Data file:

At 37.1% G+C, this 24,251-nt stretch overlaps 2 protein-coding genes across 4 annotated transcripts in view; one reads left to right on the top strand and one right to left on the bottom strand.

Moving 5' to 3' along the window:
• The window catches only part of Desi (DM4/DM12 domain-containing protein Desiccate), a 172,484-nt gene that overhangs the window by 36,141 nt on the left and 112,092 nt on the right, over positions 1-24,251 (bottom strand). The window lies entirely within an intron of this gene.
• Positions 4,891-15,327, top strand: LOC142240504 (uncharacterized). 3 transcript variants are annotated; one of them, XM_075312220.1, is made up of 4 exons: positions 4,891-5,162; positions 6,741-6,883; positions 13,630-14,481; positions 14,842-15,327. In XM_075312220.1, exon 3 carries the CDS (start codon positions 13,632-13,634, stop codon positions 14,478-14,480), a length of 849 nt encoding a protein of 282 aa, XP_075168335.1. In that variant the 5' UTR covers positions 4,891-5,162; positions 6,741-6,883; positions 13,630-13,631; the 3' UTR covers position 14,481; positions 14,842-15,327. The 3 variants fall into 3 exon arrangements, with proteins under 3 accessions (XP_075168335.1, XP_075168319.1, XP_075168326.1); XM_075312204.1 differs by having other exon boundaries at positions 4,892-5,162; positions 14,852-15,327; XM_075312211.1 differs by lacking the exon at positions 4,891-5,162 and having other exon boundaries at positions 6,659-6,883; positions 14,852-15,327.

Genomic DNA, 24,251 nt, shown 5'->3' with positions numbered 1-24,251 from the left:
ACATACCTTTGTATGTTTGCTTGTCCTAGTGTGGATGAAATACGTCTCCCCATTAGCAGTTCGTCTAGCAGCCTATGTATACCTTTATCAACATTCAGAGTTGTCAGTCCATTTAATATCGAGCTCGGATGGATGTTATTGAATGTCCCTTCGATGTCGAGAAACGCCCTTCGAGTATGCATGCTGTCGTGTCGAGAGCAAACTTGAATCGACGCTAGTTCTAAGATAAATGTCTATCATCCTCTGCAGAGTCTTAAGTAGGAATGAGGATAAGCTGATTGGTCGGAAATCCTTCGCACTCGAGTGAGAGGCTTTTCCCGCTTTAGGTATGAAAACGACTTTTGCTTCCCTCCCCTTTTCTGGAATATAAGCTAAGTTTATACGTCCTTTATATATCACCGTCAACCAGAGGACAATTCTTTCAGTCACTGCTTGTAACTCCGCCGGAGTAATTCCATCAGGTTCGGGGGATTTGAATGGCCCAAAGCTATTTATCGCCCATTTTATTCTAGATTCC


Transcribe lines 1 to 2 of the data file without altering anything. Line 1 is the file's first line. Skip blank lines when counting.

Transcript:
At 37.1% G+C, this 24,251-nt stretch overlaps 2 protein-coding genes across 4 annotated transcripts in view; one reads left to right on the top strand and one right to left on the bottom strand.

Moving 5' to 3' along the window: